Brooklyn Park Makes Strides to Become More ADA Accessible
The need for greater accessibility is growing as baby boomers continue to age. Many cities are working on it, including Brooklyn Park.
However, for disabled residents like Brenda Bouse, navigating the streets and sidewalks can be difficult.
“They are awful bumpy,” says Brenda when asked about the streets and sidewalks. “The cut outs are not grounded down right. The stop and go lights, and the push and go lights need to be in a reachable friendly spot. Which, some corners are and some others aren’t. The sidewalks just need to be evened out.”
Fixing those problem areas is a priority for the city, but advocates say that cities should already have the issues fixed.
“There is no administrative body out there actually checking to see if cities have their ADA transition plans in place,” says David Fenley with the Minnesota Council on Disability.
ADA Passed in 1990
The Americans with Disabilities act was established in 1990. Cities had until 1992, to comply before it would start being enforced. However, advocates for the law say compliance isn’t something that typically happens since there isn’t an entity that enforces it. Due to the chance of losing federal funding several cities are now putting together compliance plans.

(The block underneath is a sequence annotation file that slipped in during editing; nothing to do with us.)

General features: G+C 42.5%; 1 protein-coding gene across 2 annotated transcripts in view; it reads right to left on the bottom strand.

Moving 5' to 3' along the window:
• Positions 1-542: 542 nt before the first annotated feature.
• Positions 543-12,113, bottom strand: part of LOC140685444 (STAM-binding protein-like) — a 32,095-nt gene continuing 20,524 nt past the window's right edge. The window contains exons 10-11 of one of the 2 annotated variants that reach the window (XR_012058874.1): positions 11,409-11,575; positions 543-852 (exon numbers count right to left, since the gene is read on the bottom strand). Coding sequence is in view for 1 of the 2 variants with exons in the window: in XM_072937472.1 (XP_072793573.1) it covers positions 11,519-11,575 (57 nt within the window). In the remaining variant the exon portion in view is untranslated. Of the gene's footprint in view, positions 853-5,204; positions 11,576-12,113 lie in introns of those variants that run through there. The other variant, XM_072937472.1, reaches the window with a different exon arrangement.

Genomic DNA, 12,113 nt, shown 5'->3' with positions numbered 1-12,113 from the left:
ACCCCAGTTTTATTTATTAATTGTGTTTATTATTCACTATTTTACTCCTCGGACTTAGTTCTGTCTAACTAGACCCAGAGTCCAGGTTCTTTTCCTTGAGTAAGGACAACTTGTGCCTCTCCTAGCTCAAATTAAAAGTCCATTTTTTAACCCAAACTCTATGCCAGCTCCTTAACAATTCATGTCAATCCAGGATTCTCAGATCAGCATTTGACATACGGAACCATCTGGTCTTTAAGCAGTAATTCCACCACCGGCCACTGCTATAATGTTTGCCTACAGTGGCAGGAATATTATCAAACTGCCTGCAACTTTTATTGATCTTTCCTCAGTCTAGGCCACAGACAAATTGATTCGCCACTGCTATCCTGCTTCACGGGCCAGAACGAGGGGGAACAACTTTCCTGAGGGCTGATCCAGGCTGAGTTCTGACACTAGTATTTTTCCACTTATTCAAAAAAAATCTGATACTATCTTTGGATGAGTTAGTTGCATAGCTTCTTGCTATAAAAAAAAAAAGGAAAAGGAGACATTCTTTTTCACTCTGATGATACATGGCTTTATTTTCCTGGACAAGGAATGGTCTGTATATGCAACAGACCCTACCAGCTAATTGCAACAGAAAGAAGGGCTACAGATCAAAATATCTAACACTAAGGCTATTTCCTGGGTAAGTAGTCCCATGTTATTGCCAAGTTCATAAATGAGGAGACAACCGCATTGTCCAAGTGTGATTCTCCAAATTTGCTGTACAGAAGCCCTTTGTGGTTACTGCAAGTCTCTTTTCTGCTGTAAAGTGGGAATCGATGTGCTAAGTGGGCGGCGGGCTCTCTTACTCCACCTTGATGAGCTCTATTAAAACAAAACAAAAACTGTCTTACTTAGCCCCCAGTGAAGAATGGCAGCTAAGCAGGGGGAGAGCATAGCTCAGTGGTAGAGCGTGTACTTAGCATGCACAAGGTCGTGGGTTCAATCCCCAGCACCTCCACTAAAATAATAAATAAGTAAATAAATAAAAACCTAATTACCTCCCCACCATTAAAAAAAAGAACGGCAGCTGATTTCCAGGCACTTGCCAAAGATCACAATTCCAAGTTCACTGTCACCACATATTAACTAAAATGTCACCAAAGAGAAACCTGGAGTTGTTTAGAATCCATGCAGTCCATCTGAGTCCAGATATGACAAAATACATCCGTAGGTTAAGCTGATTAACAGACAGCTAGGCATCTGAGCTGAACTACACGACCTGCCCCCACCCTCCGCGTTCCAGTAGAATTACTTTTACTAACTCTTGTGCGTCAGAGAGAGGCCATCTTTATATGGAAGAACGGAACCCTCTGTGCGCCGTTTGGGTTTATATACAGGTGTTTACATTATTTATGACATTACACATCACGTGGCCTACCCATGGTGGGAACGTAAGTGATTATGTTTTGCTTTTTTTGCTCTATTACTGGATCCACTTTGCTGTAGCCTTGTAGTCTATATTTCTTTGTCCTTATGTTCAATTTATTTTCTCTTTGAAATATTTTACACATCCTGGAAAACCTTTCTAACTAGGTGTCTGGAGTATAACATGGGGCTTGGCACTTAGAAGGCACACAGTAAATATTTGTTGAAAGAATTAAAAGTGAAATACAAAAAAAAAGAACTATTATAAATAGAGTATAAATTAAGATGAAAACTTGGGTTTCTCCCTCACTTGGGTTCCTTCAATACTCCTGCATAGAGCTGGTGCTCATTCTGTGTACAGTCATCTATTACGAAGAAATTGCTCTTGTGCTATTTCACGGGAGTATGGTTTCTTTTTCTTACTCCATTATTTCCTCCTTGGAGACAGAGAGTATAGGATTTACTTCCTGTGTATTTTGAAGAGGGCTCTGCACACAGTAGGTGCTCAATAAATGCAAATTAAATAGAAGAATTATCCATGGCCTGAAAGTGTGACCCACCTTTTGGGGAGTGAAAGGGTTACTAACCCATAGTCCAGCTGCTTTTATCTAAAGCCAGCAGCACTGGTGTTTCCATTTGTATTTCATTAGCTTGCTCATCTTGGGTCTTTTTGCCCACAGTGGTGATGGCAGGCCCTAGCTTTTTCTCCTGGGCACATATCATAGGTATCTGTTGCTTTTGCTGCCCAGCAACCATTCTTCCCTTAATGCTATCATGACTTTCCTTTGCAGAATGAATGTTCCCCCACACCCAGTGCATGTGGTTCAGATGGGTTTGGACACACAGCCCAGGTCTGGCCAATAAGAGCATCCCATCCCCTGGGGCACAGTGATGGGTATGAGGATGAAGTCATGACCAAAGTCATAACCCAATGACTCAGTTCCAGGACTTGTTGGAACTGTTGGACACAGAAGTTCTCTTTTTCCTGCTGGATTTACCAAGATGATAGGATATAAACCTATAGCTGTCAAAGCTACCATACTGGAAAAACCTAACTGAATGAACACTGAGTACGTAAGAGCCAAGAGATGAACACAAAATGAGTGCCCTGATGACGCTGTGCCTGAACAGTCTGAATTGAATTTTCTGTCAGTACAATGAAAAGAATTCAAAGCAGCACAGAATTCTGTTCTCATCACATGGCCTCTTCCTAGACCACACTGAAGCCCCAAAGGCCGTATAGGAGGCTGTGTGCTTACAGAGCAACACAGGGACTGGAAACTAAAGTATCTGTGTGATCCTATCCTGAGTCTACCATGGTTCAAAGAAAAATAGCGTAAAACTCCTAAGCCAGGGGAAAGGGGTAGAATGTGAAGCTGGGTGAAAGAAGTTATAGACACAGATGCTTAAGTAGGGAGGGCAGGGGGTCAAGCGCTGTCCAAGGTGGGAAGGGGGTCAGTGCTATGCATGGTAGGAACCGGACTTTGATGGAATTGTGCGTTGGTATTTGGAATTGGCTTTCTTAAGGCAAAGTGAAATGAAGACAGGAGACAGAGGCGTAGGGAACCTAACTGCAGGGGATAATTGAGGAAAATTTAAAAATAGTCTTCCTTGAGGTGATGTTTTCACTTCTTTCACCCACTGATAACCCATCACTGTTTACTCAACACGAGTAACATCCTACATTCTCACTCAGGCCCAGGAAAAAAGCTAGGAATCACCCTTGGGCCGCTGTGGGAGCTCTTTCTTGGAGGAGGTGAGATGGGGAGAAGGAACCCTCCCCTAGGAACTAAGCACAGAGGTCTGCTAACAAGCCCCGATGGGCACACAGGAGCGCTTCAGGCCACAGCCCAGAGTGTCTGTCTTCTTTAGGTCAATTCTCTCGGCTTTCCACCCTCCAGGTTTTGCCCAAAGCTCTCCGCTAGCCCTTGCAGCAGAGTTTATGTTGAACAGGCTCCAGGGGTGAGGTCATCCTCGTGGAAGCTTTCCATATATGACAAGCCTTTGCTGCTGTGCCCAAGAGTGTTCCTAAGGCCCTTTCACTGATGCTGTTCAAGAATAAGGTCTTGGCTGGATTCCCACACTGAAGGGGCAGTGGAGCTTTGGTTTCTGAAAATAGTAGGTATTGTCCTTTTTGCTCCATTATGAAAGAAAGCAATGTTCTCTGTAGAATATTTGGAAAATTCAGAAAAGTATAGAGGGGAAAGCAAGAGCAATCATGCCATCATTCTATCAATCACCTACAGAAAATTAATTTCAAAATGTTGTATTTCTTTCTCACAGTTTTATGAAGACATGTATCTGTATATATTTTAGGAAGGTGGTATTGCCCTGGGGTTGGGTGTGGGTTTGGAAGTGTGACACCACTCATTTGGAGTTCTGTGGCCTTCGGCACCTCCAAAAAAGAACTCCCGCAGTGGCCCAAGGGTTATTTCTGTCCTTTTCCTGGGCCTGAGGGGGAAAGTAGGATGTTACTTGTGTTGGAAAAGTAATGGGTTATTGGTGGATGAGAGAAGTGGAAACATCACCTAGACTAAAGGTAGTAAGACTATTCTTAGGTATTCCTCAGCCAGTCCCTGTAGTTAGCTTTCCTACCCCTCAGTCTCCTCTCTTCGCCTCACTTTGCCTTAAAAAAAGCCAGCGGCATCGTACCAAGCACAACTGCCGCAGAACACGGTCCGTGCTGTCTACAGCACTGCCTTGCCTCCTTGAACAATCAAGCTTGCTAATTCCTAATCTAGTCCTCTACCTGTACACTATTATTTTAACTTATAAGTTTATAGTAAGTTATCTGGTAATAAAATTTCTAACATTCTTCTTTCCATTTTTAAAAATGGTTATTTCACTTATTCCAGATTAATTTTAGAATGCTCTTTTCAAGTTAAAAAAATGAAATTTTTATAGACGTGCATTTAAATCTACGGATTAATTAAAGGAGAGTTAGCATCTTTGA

The funding that cities are at risk of losing comes from federal transportation funds that are distributed by the state. Cities like Brooklyn Park and Brooklyn Center put plans in place so they won’t lose out on the money, which is used for road projects, trails and bridge repairs.
“Priority areas for us would include hospitals, schools, and government buildings,” says Brooklyn Park Civil Engineer Mitchell Robinson. “Anywhere there is going to be a lot of foot traffic or public meeting spaces.”
The places that Mitchell referred to are required to be accessible to people with disabilities by federal law since they are tax payer funded. However, updating all the areas that aren’t up to ADA standards will take time and come with a hefty price tag.
“The hope is that it’s less than 30 years obviously but it’s a large city,” says Mitchell. “When we did the original data collection there was just under 2,000 ramps in the city. Fixing those ramps will cost anywhere $3,500 to $4,000 a ramp. That’s a large fiscal undertaking to do a project of that nature so to spread it out over 30 years is what we are shooting for.”
Updates are Good for Everyone
The timing frustrates people with disabilities, who just want a safe way to get from point A to point B. However, advocates say these changes will benefit everyone.
“These are things that will benefit everyone in society,” added Fenley. “I think that’s a more important message than to say we are doing this stuff because of people with disabilities or people with disabilities cost money. If these barriers didn’t exist in the first place then we wouldn’t have to correct them.”
For more information on the Minnesota Council on Disabilities click here.